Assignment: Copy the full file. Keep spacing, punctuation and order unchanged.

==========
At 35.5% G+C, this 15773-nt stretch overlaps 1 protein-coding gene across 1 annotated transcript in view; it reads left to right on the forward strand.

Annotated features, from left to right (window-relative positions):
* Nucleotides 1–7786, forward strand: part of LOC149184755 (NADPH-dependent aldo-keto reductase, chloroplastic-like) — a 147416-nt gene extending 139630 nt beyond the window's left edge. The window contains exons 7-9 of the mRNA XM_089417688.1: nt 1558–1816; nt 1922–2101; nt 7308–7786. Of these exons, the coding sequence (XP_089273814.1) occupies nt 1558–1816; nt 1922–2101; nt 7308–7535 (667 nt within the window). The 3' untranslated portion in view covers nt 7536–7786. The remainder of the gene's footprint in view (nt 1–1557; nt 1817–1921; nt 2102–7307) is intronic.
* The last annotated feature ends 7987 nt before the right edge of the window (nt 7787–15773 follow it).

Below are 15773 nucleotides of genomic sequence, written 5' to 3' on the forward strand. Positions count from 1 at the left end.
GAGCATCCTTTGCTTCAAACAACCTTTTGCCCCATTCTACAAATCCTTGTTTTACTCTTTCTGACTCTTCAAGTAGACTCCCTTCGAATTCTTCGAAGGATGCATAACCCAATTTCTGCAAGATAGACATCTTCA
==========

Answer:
At 35.5% G+C, this 15773-nt stretch overlaps 1 protein-coding gene across 1 annotated transcript in view; it reads left to right on the forward strand.

Annotated features, from left to right (window-relative positions):
* Nucleotides 1–7786, forward strand: part of LOC149184755 (NADPH-dependent aldo-keto reductase, chloroplastic-like) — a 147416-nt gene extending 139630 nt beyond the window's left edge. The window contains exons 7-9 of the mRNA XM_089417688.1: nt 1558–1816; nt 1922–2101; nt 7308–7786. Of these exons, the coding sequence (XP_089273814.1) occupies nt 1558–1816; nt 1922–2101; nt 7308–7535 (667 nt within the window). The 3' untranslated portion in view covers nt 7536–7786. The remainder of the gene's footprint in view (nt 1–1557; nt 1817–1921; nt 2102–7307) is intronic.
* The last annotated feature ends 7987 nt before the right edge of the window (nt 7787–15773 follow it).

Below are 15773 nucleotides of genomic sequence, written 5' to 3' on the forward strand. Positions count from 1 at the left end.
GAGCATCCTTTGCTTCAAACAACCTTTTGCCCCATTCTACAAATCCTTGTTTTACTCTTTCTGACTCTTCAAGTAGACTCCCTTCGAATTCTTCGAAGGATGCATAACCCAATTTCTGCAAGATAGACATCTTCA